By Thandiwe Garusa
The Harare City Council will soon introduce prepaid water meters in the capital as part of measures to force residents to liquidate the millions in debts owed to council, Mayor Herbert Gomba said Monday.
Gomba told a speicla council meeting that Harare will adopt the pre-paid meter plan rolled out by State power producer Zesa soon.
Gomba said they are going to introduce water prepaid meters which will take a certain percentage of what they are owed till debts are settled.
“It’s a Zesa type of platform which they used recover what they were owed. As one buys their monthly water supply a percentage is withheld to cover the debt that they owe until it is liquidated. That is what we are adopting,” said Gomba.
He added: “If you look into these deals we want to get into, they involve prepaid water meters. So we have to find a way to install prepaid meters which will enable us to collect the debt from that. We are looking at maybe 10% of every transaction, we will have to look and consider things closely given the amounts people can be able to pay. The debt will be spread over a period.”
Gomba added that council is structuring new deals with a view to find a lasting solution to Harare’s water and waste management problems.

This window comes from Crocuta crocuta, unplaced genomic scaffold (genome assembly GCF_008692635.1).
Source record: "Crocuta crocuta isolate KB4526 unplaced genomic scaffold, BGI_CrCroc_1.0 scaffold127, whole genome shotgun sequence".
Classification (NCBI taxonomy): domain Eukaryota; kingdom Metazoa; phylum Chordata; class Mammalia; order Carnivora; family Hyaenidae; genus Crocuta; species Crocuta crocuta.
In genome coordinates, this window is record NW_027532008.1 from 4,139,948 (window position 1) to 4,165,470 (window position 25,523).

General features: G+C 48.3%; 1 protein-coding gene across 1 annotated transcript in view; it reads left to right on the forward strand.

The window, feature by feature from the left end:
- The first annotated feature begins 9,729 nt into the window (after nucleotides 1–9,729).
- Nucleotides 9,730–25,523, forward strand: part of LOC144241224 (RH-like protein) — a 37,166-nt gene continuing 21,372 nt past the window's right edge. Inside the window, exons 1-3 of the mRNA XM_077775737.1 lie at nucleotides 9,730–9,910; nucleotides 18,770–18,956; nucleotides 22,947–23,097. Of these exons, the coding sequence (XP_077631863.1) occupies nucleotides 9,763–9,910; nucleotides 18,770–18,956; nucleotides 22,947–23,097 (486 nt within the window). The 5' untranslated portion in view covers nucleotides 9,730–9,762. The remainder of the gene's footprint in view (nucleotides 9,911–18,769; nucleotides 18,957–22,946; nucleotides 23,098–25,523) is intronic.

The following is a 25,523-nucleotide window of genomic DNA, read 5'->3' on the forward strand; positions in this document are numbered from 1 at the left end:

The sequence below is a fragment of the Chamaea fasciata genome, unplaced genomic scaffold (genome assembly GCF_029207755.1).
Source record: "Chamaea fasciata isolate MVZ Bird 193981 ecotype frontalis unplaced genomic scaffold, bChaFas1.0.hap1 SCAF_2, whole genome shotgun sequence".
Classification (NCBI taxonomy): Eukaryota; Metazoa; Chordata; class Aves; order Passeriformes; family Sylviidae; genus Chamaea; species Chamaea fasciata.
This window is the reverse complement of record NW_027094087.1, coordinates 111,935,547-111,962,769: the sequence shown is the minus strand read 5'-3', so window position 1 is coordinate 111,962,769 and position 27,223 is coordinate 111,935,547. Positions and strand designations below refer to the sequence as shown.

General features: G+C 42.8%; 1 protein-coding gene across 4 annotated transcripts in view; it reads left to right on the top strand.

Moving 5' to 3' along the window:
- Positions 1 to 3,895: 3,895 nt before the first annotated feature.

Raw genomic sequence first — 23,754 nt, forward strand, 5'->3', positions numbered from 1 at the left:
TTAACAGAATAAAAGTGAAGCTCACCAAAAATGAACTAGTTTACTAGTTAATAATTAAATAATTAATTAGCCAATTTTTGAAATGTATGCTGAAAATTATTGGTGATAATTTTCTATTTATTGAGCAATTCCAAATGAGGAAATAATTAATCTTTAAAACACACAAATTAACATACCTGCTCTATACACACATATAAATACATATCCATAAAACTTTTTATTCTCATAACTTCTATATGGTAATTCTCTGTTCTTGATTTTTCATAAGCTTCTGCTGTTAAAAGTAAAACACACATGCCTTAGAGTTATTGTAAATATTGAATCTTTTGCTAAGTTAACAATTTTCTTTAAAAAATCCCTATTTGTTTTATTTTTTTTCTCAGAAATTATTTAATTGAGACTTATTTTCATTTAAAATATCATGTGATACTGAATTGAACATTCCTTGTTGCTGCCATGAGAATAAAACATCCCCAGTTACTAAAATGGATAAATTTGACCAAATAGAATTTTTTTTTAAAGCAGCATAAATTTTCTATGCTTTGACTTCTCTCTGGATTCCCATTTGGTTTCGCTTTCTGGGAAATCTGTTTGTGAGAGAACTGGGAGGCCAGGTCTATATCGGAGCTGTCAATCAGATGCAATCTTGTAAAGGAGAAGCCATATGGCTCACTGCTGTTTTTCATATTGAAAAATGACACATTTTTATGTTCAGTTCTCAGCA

“We are entering into new deals and the whole thrust is to make that we address issues to deal with water in adequacy, leakages and other things, we are also appealing to government that they consider the budget for Kunzvi and Musami Dam,” said the Mayor.
According to Gomba council will also restructure its finance department to create a fully fledged revenue collection arm in the same mould as the Zimbabwe Revenue Authority (Zimra).
“We want a general wholesale, restructuring of the finance department so that we convert a section of it into a fully flagged Zimra copy type of a department. We want to be able to create a revenue collecting agent in the department so that we split the department into one that focuses on revenue collection and the other one focusing on revenue distribution,” said Gomba.
The issue of pre-paid meters will likely be flash-point with human rights and residents groups who argue water is a constitutional right.
Harare is owed hundreds of millions by residents, commercial entities and government departments and has been struggling to collect its revenue. In the run-up to the 2013 general elections, former President Robert Mugabe’s government ordered a liquidation of all debts owed by residents across the country’s urban centres leaving many bleeding. Harare says it has not recovered from thje politically motivated decision.